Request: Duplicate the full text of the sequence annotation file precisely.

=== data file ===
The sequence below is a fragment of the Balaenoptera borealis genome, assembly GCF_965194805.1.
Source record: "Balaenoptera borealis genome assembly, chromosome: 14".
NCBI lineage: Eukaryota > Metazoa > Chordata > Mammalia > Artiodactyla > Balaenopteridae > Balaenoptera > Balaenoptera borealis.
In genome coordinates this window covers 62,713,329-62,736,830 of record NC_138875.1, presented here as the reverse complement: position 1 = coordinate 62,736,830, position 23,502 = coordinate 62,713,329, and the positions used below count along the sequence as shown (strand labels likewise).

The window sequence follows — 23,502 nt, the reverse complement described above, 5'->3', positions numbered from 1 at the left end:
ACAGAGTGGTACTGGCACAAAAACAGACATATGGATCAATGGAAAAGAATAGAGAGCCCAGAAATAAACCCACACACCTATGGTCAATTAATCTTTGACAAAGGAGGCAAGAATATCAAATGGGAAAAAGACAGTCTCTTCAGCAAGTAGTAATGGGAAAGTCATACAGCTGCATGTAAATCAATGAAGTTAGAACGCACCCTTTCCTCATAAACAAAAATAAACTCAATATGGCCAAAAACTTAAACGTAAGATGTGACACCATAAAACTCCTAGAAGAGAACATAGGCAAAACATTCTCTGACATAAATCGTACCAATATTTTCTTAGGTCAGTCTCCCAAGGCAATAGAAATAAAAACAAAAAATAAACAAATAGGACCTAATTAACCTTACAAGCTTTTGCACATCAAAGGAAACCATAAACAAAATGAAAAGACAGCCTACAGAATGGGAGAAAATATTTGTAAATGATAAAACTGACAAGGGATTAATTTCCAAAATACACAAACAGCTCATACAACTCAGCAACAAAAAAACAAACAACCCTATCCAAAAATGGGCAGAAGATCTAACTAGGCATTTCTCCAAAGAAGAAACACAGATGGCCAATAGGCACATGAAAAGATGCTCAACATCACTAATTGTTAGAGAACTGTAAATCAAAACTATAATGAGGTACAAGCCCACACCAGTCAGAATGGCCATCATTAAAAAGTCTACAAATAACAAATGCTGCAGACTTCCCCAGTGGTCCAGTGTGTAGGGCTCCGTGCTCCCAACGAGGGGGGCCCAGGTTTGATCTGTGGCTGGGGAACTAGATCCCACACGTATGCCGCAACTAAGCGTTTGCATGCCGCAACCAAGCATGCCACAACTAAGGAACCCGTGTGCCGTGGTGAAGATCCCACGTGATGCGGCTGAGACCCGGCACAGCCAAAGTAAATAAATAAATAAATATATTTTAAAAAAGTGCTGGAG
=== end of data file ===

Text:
The sequence below is a fragment of the Balaenoptera borealis genome, assembly GCF_965194805.1.
Source record: "Balaenoptera borealis genome assembly, chromosome: 14".
NCBI lineage: Eukaryota > Metazoa > Chordata > Mammalia > Artiodactyla > Balaenopteridae > Balaenoptera > Balaenoptera borealis.
In genome coordinates this window covers 62,713,329-62,736,830 of record NC_138875.1, presented here as the reverse complement: position 1 = coordinate 62,736,830, position 23,502 = coordinate 62,713,329, and the positions used below count along the sequence as shown (strand labels likewise).

The window sequence follows — 23,502 nt, the reverse complement described above, 5'->3', positions numbered from 1 at the left end:
ACAGAGTGGTACTGGCACAAAAACAGACATATGGATCAATGGAAAAGAATAGAGAGCCCAGAAATAAACCCACACACCTATGGTCAATTAATCTTTGACAAAGGAGGCAAGAATATCAAATGGGAAAAAGACAGTCTCTTCAGCAAGTAGTAATGGGAAAGTCATACAGCTGCATGTAAATCAATGAAGTTAGAACGCACCCTTTCCTCATAAACAAAAATAAACTCAATATGGCCAAAAACTTAAACGTAAGATGTGACACCATAAAACTCCTAGAAGAGAACATAGGCAAAACATTCTCTGACATAAATCGTACCAATATTTTCTTAGGTCAGTCTCCCAAGGCAATAGAAATAAAAACAAAAAATAAACAAATAGGACCTAATTAACCTTACAAGCTTTTGCACATCAAAGGAAACCATAAACAAAATGAAAAGACAGCCTACAGAATGGGAGAAAATATTTGTAAATGATAAAACTGACAAGGGATTAATTTCCAAAATACACAAACAGCTCATACAACTCAGCAACAAAAAAACAAACAACCCTATCCAAAAATGGGCAGAAGATCTAACTAGGCATTTCTCCAAAGAAGAAACACAGATGGCCAATAGGCACATGAAAAGATGCTCAACATCACTAATTGTTAGAGAACTGTAAATCAAAACTATAATGAGGTACAAGCCCACACCAGTCAGAATGGCCATCATTAAAAAGTCTACAAATAACAAATGCTGCAGACTTCCCCAGTGGTCCAGTGTGTAGGGCTCCGTGCTCCCAACGAGGGGGGCCCAGGTTTGATCTGTGGCTGGGGAACTAGATCCCACACGTATGCCGCAACTAAGCGTTTGCATGCCGCAACCAAGCATGCCACAACTAAGGAACCCGTGTGCCGTGGTGAAGATCCCACGTGATGCGGCTGAGACCCGGCACAGCCAAAGTAAATAAATAAATAAATATATTTTAAAAAAGTGCTGGAG